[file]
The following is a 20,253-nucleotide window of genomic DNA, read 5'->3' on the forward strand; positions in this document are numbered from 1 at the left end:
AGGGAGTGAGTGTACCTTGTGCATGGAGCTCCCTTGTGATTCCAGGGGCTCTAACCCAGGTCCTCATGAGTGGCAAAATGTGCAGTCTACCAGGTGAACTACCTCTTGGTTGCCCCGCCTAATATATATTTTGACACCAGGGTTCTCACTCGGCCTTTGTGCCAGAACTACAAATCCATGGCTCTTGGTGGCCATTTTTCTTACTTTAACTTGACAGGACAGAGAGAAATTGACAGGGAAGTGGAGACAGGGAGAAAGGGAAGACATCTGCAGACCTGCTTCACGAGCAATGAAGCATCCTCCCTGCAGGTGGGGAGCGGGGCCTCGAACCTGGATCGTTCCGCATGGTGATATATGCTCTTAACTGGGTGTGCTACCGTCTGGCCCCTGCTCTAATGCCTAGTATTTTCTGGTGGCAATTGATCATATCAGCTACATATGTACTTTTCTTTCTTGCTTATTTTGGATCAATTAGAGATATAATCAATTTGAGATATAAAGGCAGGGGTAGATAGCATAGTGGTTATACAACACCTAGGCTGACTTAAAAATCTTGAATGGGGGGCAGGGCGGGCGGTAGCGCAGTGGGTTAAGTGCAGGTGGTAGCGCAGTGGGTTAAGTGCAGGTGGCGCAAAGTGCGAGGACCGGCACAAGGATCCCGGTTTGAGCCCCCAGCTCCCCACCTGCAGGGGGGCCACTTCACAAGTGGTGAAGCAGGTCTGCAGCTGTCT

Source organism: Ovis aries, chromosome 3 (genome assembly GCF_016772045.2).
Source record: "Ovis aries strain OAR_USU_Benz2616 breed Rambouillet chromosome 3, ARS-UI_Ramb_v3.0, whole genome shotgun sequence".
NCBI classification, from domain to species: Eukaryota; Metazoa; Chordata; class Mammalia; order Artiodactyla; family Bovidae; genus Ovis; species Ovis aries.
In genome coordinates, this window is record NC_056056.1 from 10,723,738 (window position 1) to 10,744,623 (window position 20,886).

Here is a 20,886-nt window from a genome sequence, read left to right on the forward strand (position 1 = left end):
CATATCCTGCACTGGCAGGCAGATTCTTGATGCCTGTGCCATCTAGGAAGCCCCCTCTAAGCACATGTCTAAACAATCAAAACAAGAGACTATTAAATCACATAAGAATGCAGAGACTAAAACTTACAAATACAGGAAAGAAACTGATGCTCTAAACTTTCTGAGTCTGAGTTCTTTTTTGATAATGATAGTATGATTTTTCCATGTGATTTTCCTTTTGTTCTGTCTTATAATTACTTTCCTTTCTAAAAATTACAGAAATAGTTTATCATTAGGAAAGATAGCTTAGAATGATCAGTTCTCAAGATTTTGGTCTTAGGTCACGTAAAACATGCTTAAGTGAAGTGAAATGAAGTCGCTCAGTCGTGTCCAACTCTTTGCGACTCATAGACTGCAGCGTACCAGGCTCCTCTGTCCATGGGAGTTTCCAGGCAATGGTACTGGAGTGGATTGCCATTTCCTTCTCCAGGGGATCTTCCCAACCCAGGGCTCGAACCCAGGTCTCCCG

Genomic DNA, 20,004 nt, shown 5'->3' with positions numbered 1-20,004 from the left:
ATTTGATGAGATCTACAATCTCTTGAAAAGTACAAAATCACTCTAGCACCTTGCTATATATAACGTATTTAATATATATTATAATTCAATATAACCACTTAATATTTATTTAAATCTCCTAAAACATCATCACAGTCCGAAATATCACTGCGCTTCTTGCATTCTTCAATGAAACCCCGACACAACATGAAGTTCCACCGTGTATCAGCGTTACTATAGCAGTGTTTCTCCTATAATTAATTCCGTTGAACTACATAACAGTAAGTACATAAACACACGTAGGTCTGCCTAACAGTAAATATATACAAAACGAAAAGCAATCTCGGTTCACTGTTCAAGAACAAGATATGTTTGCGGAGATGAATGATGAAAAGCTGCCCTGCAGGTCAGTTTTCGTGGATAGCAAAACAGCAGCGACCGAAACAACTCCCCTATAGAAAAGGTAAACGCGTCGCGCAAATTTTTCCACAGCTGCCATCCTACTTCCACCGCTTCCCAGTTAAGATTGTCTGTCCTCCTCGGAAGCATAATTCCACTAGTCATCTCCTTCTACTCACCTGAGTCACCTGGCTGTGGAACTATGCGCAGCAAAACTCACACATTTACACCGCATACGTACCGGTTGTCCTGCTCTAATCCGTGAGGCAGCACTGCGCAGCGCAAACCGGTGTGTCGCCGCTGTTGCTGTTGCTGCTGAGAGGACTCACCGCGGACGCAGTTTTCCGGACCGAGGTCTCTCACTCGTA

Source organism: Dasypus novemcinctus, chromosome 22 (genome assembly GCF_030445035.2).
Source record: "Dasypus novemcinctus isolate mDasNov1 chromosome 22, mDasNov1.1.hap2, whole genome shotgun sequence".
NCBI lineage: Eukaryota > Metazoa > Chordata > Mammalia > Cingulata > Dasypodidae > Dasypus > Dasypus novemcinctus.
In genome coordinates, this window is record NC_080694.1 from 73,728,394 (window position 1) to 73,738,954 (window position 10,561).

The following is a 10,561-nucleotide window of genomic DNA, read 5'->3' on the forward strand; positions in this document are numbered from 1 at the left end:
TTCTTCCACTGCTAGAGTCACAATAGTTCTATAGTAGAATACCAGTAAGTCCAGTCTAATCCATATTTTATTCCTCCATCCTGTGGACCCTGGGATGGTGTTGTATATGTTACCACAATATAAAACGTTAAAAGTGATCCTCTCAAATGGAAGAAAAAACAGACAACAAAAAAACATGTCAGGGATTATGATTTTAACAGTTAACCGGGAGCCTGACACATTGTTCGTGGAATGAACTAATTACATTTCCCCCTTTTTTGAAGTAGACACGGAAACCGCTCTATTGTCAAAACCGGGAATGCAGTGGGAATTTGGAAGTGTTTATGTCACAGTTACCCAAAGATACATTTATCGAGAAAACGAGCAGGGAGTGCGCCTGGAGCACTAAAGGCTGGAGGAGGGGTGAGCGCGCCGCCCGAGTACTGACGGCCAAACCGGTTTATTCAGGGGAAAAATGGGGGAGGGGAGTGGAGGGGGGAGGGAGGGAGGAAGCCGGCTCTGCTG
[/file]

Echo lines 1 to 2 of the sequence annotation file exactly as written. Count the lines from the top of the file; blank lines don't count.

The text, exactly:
The following is a 20,253-nucleotide window of genomic DNA, read 5'->3' on the forward strand; positions in this document are numbered from 1 at the left end:
AGGGAGTGAGTGTACCTTGTGCATGGAGCTCCCTTGTGATTCCAGGGGCTCTAACCCAGGTCCTCATGAGTGGCAAAATGTGCAGTCTACCAGGTGAACTACCTCTTGGTTGCCCCGCCTAATATATATTTTGACACCAGGGTTCTCACTCGGCCTTTGTGCCAGAACTACAAATCCATGGCTCTTGGTGGCCATTTTTCTTACTTTAACTTGACAGGACAGAGAGAAATTGACAGGGAAGTGGAGACAGGGAGAAAGGGAAGACATCTGCAGACCTGCTTCACGAGCAATGAAGCATCCTCCCTGCAGGTGGGGAGCGGGGCCTCGAACCTGGATCGTTCCGCATGGTGATATATGCTCTTAACTGGGTGTGCTACCGTCTGGCCCCTGCTCTAATGCCTAGTATTTTCTGGTGGCAATTGATCATATCAGCTACATATGTACTTTTCTTTCTTGCTTATTTTGGATCAATTAGAGATATAATCAATTTGAGATATAAAGGCAGGGGTAGATAGCATAGTGGTTATACAACACCTAGGCTGACTTAAAAATCTTGAATGGGGGGCAGGGCGGGCGGTAGCGCAGTGGGTTAAGTGCAGGTGGTAGCGCAGTGGGTTAAGTGCAGGTGGCGCAAAGTGCGAGGACCGGCACAAGGATCCCGGTTTGAGCCCCCAGCTCCCCACCTGCAGGGGGGCCACTTCACAAGTGGTGAAGCAGGTCTGCAGCTGTCT